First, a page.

Ninety-five years on, this theory has stood the test of time […] and is still relevant and valuable to contemporary organizational leaders” (p. 33).
Moreover, McLean brings up an important subject of Fayol’s “romanticisation” of management (McLean, 2011, p. 33), thus, making it clear that a certain element of “romanticism” could have been the key detail in Fayol’s mechanism of management theory.
Therefore, it is obvious that even now, about 100 years later, the key principles offered by Fayol still prove efficient and help numerous companies improve their state of affairs.
Thus, it can be concluded that with the help of the ideas developed by Henri Fayol, the modern forms of entrepreneurship have been developed and the basis for an efficient management of an organization has been suggested.
Moreover, it is essential to add that, with the help of the above-mentioned principles, new ideas have been spawned and new methods to operate an enterprise and coordinate the work of the staff have been developed.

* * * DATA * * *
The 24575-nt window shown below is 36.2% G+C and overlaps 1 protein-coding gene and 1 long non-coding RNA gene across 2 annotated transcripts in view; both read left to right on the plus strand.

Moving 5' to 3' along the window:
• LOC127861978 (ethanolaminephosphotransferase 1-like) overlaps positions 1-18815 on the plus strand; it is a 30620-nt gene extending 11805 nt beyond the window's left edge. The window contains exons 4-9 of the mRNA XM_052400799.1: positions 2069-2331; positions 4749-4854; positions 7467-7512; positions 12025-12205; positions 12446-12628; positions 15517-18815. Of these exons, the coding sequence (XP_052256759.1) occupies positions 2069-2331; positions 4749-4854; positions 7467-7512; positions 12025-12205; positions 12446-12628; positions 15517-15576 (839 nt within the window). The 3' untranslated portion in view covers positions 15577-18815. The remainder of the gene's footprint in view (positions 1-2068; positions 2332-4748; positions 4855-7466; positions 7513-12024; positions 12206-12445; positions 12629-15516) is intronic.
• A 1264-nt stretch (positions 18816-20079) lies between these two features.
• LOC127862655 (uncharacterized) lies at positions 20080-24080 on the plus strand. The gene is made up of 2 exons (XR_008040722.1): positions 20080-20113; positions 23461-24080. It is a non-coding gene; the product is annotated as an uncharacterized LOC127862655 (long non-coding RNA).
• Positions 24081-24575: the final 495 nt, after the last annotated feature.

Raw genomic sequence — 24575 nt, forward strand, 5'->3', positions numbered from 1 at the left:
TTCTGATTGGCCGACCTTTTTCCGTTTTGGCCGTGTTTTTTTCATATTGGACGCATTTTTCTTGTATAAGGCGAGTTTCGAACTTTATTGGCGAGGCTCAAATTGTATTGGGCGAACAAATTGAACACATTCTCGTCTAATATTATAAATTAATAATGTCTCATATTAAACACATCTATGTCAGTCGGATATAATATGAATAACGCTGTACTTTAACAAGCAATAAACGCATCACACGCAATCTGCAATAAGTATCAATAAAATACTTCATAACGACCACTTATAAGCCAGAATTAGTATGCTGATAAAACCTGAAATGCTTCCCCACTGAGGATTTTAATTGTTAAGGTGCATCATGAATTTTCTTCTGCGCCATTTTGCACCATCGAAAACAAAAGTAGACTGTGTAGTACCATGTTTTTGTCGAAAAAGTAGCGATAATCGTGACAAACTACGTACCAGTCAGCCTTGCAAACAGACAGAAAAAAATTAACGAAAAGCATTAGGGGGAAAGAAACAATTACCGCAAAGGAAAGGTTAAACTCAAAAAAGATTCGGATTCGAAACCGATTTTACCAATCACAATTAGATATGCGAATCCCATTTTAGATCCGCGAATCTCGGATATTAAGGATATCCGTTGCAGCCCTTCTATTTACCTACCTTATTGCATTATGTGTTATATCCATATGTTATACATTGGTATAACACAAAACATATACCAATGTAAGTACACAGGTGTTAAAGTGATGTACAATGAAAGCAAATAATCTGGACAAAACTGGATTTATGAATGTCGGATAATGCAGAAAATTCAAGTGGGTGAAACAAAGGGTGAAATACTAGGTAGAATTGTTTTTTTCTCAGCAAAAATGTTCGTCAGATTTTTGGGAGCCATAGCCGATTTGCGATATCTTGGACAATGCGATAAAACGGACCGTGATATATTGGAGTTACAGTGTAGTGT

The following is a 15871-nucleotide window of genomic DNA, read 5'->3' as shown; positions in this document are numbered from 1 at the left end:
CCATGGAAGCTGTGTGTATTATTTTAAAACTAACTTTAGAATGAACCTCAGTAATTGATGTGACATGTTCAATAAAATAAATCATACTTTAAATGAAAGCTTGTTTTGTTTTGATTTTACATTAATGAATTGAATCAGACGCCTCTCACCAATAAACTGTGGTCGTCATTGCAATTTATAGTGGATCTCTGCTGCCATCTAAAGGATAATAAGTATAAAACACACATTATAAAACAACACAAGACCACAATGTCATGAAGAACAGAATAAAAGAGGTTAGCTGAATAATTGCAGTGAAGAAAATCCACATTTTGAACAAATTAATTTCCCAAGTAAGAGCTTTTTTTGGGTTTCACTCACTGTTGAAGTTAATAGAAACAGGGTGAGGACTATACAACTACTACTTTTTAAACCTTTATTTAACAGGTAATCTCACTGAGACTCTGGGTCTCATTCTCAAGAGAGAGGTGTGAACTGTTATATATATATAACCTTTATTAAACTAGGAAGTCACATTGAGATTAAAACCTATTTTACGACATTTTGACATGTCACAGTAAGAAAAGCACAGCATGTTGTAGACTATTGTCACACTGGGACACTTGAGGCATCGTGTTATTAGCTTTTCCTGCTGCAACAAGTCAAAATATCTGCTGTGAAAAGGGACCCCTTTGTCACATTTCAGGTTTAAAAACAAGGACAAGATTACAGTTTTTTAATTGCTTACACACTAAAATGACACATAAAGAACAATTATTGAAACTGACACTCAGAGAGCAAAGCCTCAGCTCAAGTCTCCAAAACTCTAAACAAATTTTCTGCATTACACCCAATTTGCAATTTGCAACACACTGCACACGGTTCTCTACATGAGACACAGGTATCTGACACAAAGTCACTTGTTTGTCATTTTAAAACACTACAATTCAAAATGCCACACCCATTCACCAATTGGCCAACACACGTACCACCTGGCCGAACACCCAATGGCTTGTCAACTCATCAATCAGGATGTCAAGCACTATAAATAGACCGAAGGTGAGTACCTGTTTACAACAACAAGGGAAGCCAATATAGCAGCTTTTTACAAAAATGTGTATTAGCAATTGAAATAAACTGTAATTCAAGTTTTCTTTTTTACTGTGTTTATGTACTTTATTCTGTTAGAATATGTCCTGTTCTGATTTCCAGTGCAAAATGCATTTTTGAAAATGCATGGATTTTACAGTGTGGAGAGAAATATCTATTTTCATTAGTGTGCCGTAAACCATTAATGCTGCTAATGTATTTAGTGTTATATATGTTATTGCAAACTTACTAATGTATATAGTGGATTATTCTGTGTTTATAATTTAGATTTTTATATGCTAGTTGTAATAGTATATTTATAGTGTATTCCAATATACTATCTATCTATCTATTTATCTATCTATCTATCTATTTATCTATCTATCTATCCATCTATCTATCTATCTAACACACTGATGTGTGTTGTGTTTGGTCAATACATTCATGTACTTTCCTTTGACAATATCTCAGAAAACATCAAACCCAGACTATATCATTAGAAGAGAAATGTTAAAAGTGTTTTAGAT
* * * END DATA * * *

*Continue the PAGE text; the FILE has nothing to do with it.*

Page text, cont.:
Alajoni, M M, Almashaqba, Z M S, & Al-Queed, M A N 2001, ‘the classical theory of organization and its relevance’, International Research Journal of Finance and Economics, no. 21, pp. 61-67.
Brunsson, K H 2008, ‘Some effects of fayolism’, International Studies of Management and Organization, vol. 38 no. 1, pp. 30-47.
McLean, J 2011, ‘Fayol – standing the test of time’, Management Matters, spring, pp. 32-33.
Parker, L D & Ritson, P A 2005, ‘Revisiting Fayol: anticipating contemporary management’, British Journal of Management, vol. 16, pp. 175-194.
Pryor, M G & Taneja, S 2010, ‘Henri Fayol, practitioner and theoretician – revered and reviled’, Journal of Management History, vol. 16 no. 4, pp. 489-503.
Rodrigues, C A 2001, ‘Fayol’s 14 principles of management then and now: a framework for managing today’s organizations efficiently’, Management Decisions, vol. 39 no. 10, pp. 880-889.
Wren, D A 2001, ‘Henry Fayol as a strategist: a nineteenth century corporate turnaround’, Management Decision, vol. 39 no. 6, pp. 475-487.
Wren, D A, Bedeian, A G, & Breeze, J D 2002, ‘The foundations of Henri Fayol’s administrative theory’, Management Decision, vol. 40 no. 9, pp. 906-918.